Most dynamic models of congestion pricing use fully time-variant tolls. However, in practice, tolls are uniform over the day, or at most have just a few steps. Such uniform and step tolls have received surprisingly little attention from the literature. Moreover, most models that do study them assume that demand is insensitive to the price. This seems an empirically questionable assumption that, as this paper finds, strongly affects the implications of step tolling for the consumer. In the bottleneck model, first-best tolling has no effect on the generalised price, and thus consumer surplus remains the same as without tolling. Conversely, under price-sensitive demand, step tolling increases the price, making the consumer worse off. The more steps the toll has, the closer it approximates the first-best toll, thereby increasing the welfare gain and making consumers better off. This indicates the importance for real-world tolls to have as many steps as possible: this not only raises welfare, but may also increase the political acceptability of the scheme by making consumers better off. © 2012 Elsevier Ltd.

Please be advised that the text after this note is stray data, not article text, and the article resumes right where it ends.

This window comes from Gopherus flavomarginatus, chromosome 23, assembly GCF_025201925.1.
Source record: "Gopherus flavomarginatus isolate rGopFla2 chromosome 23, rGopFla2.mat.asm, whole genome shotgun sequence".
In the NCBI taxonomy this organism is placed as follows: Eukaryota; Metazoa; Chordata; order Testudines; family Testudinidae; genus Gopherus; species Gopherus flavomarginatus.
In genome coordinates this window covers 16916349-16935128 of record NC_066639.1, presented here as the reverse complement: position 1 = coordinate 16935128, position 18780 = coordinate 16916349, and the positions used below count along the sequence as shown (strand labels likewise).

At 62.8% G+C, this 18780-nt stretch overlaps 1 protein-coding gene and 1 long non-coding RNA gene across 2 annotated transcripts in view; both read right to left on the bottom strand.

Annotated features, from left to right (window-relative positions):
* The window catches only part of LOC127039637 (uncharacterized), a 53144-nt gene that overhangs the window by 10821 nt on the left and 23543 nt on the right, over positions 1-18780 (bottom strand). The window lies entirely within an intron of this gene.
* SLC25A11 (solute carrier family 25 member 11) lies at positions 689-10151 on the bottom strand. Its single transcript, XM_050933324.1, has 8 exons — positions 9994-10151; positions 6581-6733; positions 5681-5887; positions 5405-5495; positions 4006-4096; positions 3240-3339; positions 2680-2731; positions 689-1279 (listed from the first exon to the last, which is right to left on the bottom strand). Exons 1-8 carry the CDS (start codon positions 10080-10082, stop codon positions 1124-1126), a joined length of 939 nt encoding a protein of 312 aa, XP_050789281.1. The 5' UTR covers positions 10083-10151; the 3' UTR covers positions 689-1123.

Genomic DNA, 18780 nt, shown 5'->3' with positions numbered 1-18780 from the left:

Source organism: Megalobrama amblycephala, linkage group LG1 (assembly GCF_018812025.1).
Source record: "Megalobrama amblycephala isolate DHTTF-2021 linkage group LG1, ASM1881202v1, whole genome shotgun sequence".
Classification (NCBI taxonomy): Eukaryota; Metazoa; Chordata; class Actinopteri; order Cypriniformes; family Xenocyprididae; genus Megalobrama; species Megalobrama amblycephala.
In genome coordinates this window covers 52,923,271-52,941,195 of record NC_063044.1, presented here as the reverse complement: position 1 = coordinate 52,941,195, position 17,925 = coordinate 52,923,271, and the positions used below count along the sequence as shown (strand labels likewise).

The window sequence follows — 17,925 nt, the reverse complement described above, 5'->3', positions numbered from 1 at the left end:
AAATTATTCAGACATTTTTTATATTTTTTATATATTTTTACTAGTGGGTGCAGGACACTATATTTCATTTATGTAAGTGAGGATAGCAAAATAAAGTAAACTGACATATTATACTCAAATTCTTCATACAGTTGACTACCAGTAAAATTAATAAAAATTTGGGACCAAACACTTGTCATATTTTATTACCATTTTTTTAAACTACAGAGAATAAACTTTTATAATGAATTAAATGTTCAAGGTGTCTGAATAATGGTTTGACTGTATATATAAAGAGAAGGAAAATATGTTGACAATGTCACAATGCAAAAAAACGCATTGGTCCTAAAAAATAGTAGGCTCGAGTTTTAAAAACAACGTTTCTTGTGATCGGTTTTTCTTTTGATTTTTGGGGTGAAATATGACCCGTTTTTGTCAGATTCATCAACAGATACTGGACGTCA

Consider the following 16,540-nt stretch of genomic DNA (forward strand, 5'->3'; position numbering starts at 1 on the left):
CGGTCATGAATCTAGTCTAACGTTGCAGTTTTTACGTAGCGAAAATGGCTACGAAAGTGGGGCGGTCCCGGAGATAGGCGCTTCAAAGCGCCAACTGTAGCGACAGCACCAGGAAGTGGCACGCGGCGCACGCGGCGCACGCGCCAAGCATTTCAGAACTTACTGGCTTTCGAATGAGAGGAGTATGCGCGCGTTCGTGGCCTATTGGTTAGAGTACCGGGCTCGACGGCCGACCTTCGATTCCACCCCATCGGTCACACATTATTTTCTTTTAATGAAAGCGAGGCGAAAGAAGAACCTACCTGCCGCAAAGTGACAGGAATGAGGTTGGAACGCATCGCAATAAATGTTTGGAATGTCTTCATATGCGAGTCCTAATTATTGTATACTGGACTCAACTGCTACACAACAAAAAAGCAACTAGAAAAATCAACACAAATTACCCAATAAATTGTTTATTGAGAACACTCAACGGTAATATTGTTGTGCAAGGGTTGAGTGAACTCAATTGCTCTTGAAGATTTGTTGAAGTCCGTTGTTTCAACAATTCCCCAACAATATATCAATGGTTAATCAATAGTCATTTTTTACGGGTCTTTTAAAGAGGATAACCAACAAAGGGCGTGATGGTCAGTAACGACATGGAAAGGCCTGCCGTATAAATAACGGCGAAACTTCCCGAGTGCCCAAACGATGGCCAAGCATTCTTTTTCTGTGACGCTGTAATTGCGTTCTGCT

|Journal||Transportation Research. Part A: Policy & Practice|
|Publication status||Published - 2012|